Henri de Saint-Ignace
A Carmelite theologian, b. in 1630, at Ath in Hainaut, Belgium; d. in 1719 or 1720
Henri de Saint-Ignace, a Carmelite theologian, b. in 1630, at Ath in Hainaut, Belgium; d. in 1719 or 1720, near Liege. As a professor of moral theology he was noted for his learning, but still more for his Jansenistic tendencies. He took part in all the controversies of his time on grace and free will, and, while professing himself a follower of St. Augustine and St. Thomas Aquinas, he favored the errors of Baius and Jansenius. His long sojourn in Rome during the pontificate of Clement XI helped to save his orthodoxy, but did not diminish his antipathy towards the Jesuits, whom he opposed vigorously all his life. He published “Theologia vetus fundamentalis”, according to the mind of “the resolute doctor”, J. Bacon (Liege, 1677); “Theologia sanctorum veterum et novissimorum”, a defense of morality against the attacks of the modern casuists (Louvain, 1700). His chief work is entitled “Ethica amoris, or the theology of the saints (especially of St. Augustine and St. Thomas) on the doctrine of love and morality strenuously defended against the new opinions and thoroughly discussed in connection with the principal controversies of our time” (3 vols., Liege, 1709). The first volume treats of human acts; the second, of laws, virtues, and the decalogue; the third, of the sacraments.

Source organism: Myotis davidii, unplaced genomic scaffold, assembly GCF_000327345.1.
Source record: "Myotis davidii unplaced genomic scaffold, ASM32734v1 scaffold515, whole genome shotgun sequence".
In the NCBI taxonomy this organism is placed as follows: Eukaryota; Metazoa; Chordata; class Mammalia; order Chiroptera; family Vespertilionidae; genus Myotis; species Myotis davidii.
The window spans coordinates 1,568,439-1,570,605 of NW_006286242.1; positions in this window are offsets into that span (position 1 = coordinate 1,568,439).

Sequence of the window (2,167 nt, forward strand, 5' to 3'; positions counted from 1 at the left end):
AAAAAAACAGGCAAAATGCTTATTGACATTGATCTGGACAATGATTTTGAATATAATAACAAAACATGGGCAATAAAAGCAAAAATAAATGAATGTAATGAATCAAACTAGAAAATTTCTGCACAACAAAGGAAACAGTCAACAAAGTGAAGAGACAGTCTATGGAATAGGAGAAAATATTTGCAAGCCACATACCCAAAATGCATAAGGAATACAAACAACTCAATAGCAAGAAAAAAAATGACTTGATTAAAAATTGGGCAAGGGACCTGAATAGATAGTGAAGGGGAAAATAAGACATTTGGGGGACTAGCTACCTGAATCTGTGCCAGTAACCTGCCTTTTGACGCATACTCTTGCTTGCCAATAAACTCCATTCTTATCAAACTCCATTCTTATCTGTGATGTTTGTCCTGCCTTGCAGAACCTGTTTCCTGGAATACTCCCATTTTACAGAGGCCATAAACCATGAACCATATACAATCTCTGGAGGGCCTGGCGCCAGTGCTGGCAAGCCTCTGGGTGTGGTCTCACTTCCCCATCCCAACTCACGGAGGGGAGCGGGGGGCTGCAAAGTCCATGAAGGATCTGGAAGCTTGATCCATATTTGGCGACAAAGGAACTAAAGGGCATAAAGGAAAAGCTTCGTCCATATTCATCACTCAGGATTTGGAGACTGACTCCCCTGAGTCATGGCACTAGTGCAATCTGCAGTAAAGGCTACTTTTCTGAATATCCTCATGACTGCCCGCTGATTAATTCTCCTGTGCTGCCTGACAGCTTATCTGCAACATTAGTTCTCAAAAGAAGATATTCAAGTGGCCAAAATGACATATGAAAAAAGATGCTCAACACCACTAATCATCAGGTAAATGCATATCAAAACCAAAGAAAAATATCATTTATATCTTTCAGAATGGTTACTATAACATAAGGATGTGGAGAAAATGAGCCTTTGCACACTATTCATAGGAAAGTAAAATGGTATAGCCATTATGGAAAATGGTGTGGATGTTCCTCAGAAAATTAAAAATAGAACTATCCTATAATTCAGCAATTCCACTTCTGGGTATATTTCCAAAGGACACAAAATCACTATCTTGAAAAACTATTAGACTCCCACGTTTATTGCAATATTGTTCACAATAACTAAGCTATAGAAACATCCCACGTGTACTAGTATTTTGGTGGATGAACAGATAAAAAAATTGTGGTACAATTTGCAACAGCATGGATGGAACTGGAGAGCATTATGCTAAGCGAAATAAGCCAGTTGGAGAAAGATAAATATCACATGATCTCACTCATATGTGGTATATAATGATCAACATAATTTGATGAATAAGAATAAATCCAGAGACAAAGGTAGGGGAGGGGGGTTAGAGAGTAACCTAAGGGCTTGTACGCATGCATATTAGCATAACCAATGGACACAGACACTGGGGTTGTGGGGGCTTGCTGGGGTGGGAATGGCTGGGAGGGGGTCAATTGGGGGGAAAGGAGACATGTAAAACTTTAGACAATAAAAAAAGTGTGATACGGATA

In the last volume the author makes frequent use of the “Tempestas novaturiensis” written by his fellow-religious, Alexandre de Sainte-Therese (1686), and adopts all the novel opinions then in vogue with regard to the administration of the Blessed Eucharist. The theologians pointed out the errors of this work, and it was forbidden at Rome by the decrees of September 12, 1714, and July 29, 1722. The Parlement of Paris also condemned it. The style is so venomous that the work would have been more accurately called “Ethica odii” (the morals of hatred). Instead of explaining the teaching of the Church, the author fills his book with all the disputes about the relaxation of public morality that were then disturbing men’s minds. While not explicitly approving of the errors of Jansenism, he favors them. He even praises the “Reflexions morales” of Quesnel, which, it is true, had not yet been condemned. He incurred the censure of the theologians of his own order (Memoires de Trevoux, 1715, a. 100). In 1713, before the appearance of the Bull “Unigenitus“, he published “Gratiae per se efficacis seu augustiniano-thomisticae defensio”, which is a defense of Jansenism. This provoked a vigorous reply from P. Meyer, S.J. (Brussels, 1715). Finally, we may mention his “Molinismus profligatus” (Cologne, 1717), in which he defends himself against the accusation of Jansenism, made by Meyer and other Jesuits. He left other writings against the Fathers of the same society, notably “Artes jesuiticae in sustinendis pertinaciter novitatibus laxitatibusque sociorum” (4th ed., Strasburg, 1717), where doctrinal controversy is clearly replaced by venomous disquisitions against his opponents and their order.